Thomas Lypps 20232722 March 10, 2010
Purchasing Power Parity (PPP) is the ‘ideal’ that price levels in any two countries should be the same
after the transfer/exchange of currency for trade. It is considered an ideal because it makes sense in a
theoretical sense but in a practice it does not hold. PPP tends to fail because of three main things: non-
traded goods, pricing to the market, and trade barriers.
The basis to PPP is the Law of One Price, “abstracting from complicating factors such as transportation
costs, taxes, and tariffs, the law of one price states that any good that is traded on world markets will
sell for the same price in every country engaged in trade, when prices are expressed in a common
Relative PPP is based on the relative consumption and/or production of a given country. For example,
Canadians may like to eat more blueberries than Britain, in which case, by supply and demand, they
would be more expensive in Canada than in Britain if the production factors where the same.
Interest rate parity is one of the other reasons why PPP does not hold, because of its influence in non-
tradable goods, where a party is able to have a covered investment. It is considered covered because
“Interest rate parity is a non-arbitrage condition which says that the returns from borrowing in one currency,
exchanging that currency for another currency and investing in interest-bearing instruments of the second
currency, while simultaneously purchasing futures contracts to convert the currency back at the end of the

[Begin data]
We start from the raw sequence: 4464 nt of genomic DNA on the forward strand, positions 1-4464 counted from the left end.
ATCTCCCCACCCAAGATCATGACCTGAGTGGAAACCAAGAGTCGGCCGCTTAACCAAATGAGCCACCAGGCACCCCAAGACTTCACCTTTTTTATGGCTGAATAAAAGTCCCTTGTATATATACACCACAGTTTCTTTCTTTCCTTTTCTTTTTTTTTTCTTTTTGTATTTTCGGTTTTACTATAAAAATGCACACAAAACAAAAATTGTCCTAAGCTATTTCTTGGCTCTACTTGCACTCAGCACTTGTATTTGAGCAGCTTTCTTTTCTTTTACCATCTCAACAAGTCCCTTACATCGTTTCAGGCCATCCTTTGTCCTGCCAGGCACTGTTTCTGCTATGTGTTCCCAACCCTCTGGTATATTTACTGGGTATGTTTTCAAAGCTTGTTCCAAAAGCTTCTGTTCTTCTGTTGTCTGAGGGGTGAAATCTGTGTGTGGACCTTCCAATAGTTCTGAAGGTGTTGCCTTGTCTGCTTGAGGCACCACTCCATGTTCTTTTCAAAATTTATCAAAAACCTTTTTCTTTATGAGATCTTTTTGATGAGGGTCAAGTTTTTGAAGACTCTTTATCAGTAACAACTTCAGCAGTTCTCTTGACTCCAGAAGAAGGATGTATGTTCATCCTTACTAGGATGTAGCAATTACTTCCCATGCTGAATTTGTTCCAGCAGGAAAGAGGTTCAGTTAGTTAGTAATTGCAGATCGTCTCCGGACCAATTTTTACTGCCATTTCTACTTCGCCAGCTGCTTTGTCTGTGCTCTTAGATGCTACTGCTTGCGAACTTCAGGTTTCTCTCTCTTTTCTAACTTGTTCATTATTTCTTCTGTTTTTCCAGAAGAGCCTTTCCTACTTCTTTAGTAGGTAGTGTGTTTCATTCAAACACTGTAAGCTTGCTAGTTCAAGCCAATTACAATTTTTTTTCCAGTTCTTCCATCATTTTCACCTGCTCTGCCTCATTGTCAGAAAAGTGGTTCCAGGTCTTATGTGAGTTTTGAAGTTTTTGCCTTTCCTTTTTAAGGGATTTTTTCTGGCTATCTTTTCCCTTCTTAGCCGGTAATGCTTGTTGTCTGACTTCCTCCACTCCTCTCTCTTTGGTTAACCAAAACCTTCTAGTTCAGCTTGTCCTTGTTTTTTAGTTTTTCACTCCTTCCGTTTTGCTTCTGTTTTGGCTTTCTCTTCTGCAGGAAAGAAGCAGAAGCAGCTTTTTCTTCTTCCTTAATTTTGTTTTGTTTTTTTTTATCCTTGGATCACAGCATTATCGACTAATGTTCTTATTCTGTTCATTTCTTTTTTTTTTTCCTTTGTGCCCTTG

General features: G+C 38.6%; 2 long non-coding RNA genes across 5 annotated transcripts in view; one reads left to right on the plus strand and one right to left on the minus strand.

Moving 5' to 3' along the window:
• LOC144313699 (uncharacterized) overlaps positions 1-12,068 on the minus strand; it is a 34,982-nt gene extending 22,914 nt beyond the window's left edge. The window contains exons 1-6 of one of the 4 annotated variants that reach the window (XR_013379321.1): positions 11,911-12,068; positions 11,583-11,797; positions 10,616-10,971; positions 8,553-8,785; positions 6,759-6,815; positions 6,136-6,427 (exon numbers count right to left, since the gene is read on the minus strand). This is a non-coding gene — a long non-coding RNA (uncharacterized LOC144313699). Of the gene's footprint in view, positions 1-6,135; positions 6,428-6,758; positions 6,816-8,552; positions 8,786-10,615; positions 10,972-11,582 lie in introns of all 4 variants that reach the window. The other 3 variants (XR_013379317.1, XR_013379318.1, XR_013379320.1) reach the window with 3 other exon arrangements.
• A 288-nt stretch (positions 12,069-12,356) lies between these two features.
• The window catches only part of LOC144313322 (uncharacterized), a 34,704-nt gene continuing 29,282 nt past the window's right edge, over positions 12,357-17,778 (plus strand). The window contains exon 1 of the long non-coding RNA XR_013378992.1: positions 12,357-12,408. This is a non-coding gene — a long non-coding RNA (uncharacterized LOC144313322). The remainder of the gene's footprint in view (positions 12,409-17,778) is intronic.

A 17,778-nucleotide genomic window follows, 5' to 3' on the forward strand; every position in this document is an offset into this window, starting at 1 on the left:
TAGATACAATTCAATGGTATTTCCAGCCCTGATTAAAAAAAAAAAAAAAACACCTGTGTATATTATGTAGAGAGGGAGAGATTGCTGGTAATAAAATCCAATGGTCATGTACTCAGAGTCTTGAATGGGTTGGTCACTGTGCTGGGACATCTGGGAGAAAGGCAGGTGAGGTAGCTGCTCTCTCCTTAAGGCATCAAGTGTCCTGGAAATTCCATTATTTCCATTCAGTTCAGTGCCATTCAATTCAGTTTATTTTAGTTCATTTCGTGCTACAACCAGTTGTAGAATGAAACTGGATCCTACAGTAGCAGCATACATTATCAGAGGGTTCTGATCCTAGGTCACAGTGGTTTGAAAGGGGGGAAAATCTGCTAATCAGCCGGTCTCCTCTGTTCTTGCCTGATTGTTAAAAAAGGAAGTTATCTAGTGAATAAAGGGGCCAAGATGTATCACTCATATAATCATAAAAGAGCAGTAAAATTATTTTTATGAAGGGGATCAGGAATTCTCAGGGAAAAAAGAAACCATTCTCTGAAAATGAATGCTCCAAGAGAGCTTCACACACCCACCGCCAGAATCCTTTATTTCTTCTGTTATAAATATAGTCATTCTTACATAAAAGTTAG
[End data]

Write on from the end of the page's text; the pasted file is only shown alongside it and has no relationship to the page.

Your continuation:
holding period, should be equal to the returns from purchasing and holding similar interest-bearing instruments
of the first currency. If the returns are different, an arbitrage transaction could, in theory, produce a risk-free
The uncovered side of the interest rate parity is called the International Fisher Effect, where the future
nominal exchange rates is predicted by the difference of nominal interest rates in the two countries,
assuming the currency of the country with the lower nominal interest rate will increase in value. Where
essentially it becomes true arbitrage where money is being traded across markets to profit from the
difference in conversions and using interest rates as a predictor of future currency movement.
Considering a countries currency, there is an Impossible Trinity where a country can only have a
combination of any two factors and not all three. These factors are free capital flow, sovereign
monetary policy, and/or a fixed exchange rate. Given any two, it is not possible to have the third
regardless of the policies and procedures put into place.
Although PPP serves as a useful way of thinking about foreign exchange markets, because of the
external factors affecting it, its failure to be upheld proves it to be a poor predictor. Considering non-
traded goods, pricing to the market, and trade barriers, predicting through practical application, we can
see how there are discrepancies in the foreign exchange market.
1 Burgernomics: A Big Mac™ Guide to Purchasing Power Parity, Michael R. Pakko and Patricia S. Pollard,
2 Wikipedia, Interest rate parity, accessed 07/03/10,